Setting sail for a good cause: United Way event raises more than $10,000 with Yak-Coe event
More than 100 kayaks and canoes launched into the waters of Cedar Creek Lake Friday afternoon in Lincoln County to help raise money for Heart of Kentucky United Way.
Stephanie Blevins, director of the KHUW, said the second installment of the Yak-Coe Adventure Quest kayak and canoe scavenger hunt was even more successful than the first. Last year’s inaugural event brought more than 60 kayak and canoe paddlers to the lake, and this year saw that number grow, according to Blevins.
This year’s fundraiser brought in more than $10,270 as of press time Monday, and a total of 104 people paddled Friday afternoon.
Blevins and her husband enjoy kayaking as a hobby, like many people have discovered. “But there’s not many outlets, other than just for personal fun,” she said. That’s why she came up with the idea of a fundraiser scavenger hunt for other paddlers.
One of the paddlers was Joeann Bright of Lincoln County, who took part last year at age 90, and returned this year at the age of 91, making her the oldest participant. Last year, Bright said she had been whitewater rafting and ziplining, so she wanted to “try out the new adventure” of kayaking. She had so much fun last year that she returned again this year.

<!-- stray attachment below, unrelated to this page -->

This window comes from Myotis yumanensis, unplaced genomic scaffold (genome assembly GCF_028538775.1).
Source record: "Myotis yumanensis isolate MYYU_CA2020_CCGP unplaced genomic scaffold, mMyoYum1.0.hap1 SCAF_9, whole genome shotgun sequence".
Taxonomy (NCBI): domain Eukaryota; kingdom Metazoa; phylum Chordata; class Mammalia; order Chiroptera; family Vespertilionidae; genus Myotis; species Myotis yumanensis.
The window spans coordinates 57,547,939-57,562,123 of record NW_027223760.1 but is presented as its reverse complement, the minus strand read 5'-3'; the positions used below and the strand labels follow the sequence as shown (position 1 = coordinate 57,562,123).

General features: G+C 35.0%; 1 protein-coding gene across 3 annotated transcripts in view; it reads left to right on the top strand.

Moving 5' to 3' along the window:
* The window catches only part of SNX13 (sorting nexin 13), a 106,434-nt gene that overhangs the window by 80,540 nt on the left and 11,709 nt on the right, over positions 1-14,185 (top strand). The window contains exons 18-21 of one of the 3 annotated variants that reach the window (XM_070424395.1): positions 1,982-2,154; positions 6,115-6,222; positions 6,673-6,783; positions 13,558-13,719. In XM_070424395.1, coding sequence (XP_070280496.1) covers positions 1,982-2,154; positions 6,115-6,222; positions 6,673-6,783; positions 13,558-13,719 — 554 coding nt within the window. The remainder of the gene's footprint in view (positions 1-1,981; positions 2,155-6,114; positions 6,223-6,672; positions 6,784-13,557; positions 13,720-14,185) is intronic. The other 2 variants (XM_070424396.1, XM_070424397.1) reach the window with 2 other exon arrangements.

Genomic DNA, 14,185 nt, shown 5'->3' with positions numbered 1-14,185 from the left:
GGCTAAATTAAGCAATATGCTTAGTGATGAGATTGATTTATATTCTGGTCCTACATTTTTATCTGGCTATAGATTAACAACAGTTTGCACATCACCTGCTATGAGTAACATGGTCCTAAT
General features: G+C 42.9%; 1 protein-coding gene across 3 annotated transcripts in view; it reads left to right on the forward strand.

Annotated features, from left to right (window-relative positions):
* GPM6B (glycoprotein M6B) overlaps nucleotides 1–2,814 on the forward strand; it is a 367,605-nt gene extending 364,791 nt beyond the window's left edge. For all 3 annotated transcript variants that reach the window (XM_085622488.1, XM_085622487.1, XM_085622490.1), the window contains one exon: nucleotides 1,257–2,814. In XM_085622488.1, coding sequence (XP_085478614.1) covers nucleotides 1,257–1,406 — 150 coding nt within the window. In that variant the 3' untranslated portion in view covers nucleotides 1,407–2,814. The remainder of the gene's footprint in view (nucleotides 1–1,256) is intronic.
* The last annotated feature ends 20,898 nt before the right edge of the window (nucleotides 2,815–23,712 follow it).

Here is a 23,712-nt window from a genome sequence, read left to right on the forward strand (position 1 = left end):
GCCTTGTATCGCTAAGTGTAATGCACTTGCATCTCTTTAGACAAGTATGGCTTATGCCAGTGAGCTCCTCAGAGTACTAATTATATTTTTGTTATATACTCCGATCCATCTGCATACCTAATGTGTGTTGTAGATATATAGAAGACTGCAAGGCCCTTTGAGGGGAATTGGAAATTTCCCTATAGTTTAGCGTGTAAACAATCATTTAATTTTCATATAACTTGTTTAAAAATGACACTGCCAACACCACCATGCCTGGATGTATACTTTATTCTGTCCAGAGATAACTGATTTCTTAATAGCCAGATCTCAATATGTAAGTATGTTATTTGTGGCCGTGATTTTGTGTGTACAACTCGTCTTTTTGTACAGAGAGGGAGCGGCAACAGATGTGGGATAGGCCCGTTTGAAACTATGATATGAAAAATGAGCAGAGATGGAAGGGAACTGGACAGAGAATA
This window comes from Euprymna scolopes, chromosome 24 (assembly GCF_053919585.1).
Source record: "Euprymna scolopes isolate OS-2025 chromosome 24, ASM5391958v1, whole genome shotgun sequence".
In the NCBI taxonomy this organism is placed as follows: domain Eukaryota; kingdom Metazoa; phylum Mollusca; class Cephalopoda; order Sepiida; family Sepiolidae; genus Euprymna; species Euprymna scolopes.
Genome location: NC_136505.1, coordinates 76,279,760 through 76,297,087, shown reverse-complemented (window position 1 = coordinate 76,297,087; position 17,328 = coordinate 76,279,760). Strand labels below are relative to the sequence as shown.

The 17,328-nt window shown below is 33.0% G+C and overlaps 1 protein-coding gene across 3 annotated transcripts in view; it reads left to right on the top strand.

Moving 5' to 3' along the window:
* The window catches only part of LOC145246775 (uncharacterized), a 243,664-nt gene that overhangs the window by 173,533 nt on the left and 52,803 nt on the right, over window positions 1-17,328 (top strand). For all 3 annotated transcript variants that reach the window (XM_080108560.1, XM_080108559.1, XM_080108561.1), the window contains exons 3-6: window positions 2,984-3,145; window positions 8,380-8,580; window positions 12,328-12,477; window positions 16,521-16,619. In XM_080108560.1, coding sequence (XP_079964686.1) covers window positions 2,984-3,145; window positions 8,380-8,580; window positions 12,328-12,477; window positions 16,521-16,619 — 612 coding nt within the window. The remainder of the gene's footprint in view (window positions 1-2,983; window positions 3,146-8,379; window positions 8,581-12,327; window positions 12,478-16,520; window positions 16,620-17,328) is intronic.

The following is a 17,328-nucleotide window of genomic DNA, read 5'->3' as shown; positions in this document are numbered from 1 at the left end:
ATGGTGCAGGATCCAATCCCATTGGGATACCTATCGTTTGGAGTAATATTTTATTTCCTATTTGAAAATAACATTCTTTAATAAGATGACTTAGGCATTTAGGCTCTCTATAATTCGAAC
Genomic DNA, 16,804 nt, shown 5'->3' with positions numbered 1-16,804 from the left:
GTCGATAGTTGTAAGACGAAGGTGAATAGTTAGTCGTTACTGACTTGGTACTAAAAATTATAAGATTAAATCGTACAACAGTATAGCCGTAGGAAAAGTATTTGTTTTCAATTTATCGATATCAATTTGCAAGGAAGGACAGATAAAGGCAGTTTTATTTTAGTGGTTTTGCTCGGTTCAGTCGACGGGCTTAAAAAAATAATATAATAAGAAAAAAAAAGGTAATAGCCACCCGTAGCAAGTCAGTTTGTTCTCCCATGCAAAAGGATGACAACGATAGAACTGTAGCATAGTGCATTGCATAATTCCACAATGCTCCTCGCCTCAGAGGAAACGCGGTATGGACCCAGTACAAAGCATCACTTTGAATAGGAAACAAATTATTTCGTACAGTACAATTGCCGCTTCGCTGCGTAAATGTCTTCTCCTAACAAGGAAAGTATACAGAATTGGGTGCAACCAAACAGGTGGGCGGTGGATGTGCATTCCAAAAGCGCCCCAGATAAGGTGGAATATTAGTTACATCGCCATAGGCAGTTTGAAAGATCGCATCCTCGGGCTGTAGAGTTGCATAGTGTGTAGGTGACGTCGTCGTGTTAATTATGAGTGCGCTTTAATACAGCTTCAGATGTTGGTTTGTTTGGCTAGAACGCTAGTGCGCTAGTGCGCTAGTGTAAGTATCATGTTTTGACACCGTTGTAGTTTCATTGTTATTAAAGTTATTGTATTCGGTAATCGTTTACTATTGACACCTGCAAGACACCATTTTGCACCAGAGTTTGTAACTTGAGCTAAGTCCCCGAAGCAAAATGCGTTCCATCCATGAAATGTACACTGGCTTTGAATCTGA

“It’s just absolutely wonderful,” Bright said after last year’s event.
Blevins said HKUW needs to continue raising money to fund its programs that serve residents of Boyle, Lincoln, Garrard, and Mercer counties, even during the COVID-19 restrictions, which makes traditional fundraisers more challenging.
“We are still seeing a decline in donations during a time where they are needed more than ever. We will continue to get the word out on how proving funding and investing in our communities truly changes lives. We are getting an enormous increase in individuals and families facing or experiencing homelessness. We continue to receive calls from people who are unable to meet their basic needs. We anticipate a growing need for our most vulnerable populations, children and seniors, who have been isolated,” Blevins said.
And HKUW “will continue to work with our community partners to ensure we are doing all we can to give opportunities to those who need a hand up, a warm meal and a safe place to live,” she added.